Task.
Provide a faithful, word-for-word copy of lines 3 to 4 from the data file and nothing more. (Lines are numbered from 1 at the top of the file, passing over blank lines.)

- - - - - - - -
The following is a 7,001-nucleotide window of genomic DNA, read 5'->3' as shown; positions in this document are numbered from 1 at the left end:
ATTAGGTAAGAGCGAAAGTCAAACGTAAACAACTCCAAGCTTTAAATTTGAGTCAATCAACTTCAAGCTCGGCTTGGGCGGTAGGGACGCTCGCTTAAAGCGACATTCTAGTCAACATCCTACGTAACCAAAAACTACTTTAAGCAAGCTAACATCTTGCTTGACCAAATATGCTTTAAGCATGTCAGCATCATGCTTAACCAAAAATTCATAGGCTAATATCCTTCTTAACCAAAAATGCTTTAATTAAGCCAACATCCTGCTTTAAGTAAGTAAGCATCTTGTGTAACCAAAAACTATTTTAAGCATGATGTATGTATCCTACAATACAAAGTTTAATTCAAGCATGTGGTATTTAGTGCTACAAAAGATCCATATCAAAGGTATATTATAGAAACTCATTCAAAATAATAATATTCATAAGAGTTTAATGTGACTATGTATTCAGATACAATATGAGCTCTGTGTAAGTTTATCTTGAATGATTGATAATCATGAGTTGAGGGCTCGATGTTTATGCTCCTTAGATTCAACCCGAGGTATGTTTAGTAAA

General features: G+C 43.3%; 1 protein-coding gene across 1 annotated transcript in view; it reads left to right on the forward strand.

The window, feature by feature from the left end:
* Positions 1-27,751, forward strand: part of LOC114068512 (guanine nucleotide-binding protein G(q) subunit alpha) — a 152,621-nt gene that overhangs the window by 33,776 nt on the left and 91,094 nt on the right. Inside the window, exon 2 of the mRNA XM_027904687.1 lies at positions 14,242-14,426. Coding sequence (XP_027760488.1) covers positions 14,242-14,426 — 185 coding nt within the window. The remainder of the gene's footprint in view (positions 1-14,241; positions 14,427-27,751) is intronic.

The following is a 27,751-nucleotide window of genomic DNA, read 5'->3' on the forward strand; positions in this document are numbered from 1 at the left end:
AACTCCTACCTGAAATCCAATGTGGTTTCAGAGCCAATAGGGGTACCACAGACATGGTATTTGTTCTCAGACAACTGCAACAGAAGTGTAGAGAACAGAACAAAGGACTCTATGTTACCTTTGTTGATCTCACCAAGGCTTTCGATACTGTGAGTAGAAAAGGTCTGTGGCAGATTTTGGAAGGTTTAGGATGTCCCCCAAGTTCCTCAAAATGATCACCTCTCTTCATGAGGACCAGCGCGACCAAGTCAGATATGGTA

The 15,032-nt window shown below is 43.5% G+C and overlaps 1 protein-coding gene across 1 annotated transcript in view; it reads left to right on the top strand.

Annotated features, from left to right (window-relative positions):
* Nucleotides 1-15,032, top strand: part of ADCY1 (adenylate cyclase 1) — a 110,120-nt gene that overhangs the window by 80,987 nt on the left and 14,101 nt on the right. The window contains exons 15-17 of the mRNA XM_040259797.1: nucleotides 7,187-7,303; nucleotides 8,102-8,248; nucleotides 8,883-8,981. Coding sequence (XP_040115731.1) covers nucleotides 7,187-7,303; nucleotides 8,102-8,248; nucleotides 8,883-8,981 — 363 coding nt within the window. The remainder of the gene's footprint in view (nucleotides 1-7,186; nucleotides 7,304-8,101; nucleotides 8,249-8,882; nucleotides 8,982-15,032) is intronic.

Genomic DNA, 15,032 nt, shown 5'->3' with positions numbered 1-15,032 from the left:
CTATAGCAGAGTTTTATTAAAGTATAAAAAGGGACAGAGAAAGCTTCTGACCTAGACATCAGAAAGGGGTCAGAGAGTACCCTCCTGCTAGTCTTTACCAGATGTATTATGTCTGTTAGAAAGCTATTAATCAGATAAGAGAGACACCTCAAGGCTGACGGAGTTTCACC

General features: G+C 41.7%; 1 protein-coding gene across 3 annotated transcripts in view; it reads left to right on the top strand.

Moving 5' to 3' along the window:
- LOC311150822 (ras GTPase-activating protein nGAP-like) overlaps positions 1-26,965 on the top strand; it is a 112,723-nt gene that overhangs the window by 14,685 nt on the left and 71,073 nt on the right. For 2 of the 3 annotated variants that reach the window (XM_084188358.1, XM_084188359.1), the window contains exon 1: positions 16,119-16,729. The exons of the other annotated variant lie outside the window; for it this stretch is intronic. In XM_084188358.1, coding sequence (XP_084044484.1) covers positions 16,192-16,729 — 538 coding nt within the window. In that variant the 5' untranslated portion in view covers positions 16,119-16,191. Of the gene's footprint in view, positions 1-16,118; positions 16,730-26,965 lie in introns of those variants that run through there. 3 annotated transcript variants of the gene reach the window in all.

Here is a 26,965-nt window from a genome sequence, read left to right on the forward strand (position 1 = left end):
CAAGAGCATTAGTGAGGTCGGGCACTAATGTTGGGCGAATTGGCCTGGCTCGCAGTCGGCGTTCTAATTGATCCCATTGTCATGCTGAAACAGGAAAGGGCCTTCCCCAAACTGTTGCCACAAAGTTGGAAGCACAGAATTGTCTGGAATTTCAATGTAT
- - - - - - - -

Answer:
General features: G+C 43.3%; 1 protein-coding gene across 1 annotated transcript in view; it reads left to right on the forward strand.

The window, feature by feature from the left end: